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Olympic Games

XVII (17th) WINTER GAMES
LILLEHAMMER, NORWAY | February 12th - 27th, 1994


Lillehammer, NOR


Lillehammer 1994

Lillehammer, Norway
XVIIth WINTER GAMES

February 12 - 27, 1994

Mascot - Kristin & Haakon

67 countries, 1739 athletes (522 women)

6 sports, 61 events

Opening - King Harald V

Torch lit by - Prince Haakon

Candidates: Anchorage, Ostersund (SWE), Sofia

15 September 1988 - 94th IOC Session in Seoul, South Korea - Lillehammer was elected to be the host of the XVIIth Olympic Winter Games in 1994.

Round

1

2

3

Anchorage

23

22

 

Lillehammer

25

30

45

Oestersund/Are

19

33

39

Sofia

17

 

 

At the seventh edition of the Winter Olympic Games Oslo had showed what great organizational ability the Norwegians had. Nobody thought they would be able to do better but, for the eighteenth edition, Lillehammer succeeded in showing us Norway’s heart and soul. The Games were held only two years after the Albertville ones because the had IOC decided that the winter and summer Games should be two years apart. Norway seized the opportunity to offer us the most beautiful edition ever.

The opening ceremony - not by any means simple yet not "American style" - gave a wonderful summary of thousands of years of history. The actress, Liv Ulmann, whose face the great director Ingmar Bergman preferred, tells a child the story of his people through the Trolls, small, horrible but good-natured Nordic gnomes. The simplicity of the decor ignored the fact that there were millions of people watching it live on television. And that was not all: just imagine, ninety thousand anemones were brought into the great jumping square of Lillehammer for the ceremony and the plants were not destroyed afterwards but replanted elsewhere. The King took the oath while a jumper carried the flame to the Olympic brazier.

During the weeks leading up to the Games, excessive public interest was generated by the vicious attack on American figure skater Nancy Kerrigan, and the subsequent news that teammate Tonya Harding was involved. When all was said and done in ladies' figure skating, it was Ukrainian Oksana Baiul that won gold, barely edging out Kerrigan. Harding finished in eighth place and has not competed since.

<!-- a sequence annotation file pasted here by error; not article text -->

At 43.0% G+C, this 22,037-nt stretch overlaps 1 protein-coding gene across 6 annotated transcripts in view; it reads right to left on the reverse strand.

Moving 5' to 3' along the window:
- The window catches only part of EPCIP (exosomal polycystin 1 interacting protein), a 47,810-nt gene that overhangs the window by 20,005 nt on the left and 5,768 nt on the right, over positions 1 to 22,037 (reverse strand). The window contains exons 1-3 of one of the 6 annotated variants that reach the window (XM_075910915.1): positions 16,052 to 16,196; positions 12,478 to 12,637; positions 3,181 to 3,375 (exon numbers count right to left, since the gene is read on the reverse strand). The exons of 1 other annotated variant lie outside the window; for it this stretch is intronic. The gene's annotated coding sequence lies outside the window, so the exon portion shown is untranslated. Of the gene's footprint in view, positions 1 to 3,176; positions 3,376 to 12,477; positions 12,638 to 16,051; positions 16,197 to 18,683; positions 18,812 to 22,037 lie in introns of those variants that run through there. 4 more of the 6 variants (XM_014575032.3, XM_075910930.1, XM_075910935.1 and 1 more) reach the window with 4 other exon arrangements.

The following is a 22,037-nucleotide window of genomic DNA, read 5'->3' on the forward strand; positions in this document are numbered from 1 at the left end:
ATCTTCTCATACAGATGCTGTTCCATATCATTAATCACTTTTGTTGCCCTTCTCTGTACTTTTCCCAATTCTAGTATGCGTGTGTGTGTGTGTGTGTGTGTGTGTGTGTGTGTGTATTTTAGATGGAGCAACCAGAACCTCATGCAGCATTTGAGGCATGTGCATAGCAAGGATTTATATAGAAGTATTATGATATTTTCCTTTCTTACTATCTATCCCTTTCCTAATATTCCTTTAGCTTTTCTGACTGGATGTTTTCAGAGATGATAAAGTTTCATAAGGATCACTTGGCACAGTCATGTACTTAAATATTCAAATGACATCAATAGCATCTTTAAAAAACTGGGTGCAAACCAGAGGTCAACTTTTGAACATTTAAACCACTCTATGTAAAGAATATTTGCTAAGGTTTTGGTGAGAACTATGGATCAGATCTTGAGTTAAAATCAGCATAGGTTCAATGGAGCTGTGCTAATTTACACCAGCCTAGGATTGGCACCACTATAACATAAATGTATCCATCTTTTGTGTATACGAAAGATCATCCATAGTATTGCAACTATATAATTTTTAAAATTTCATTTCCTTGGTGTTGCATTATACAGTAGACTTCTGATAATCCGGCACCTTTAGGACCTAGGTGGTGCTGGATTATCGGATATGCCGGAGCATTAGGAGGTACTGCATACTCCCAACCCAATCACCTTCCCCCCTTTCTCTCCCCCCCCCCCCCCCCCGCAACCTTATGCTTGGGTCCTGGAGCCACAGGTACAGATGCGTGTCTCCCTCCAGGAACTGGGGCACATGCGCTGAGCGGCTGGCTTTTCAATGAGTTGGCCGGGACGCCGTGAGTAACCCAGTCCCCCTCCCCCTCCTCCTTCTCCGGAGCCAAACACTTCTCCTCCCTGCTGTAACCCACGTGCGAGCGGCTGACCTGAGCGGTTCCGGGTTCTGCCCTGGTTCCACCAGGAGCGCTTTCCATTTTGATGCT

The biggest winner of the Lillehammer Games was Italian Manuela Di Centa who won five medals in cross-country skiing. Russian nordic skier Lyubov Egorova won three more golds and a silver to bring her total to a record-tying six golds.

Gustav Weder and Donat Acklin of Switzerland became the first men to successfully defend a two-man bobsled title, and German four-man bobsled veteran Wolfgang Hoppe medaled in his fourth consecutive Games, also a record.

Speed skater Bonnie Blair also set a record with her third consecutive 500m gold, and Dan Jansen finally won a gold in his final chance in the 1,000m -- setting a world record in the process -- after stumbling and failing to medal in the 500m. Neither of these achievements could overshadow the remarkable speed skating of Norwegian Johann Olav Koss, who won three gold medals, all in world-record times.

In hockey, the United States and Russia suffered early losses, and Sweden surprised Canada in the final to take the gold.

In the year that the Games came to Norway, the Norwegians returned to the top of the medals table with 26. 

1924 
1928 
1932 
1936 
1948 
1952 
1956 
1960 
1964 
1968 
1972 
1976 
1980 
1984 
1988 
1992 
1994 
1998 
2002 
2006 
2010 

 

 

6 sports, 61 events

R
U
S

N
O
R

G
E
R

I
T
A

U
S
A

K
O
R

C
A
N

S
U
I

A
U
T

S
W
E

 

BIATHLON

3

 

1

 

 

 

2

 

 

 

6

BOBSLED

 

 

1

 

 

 

 

1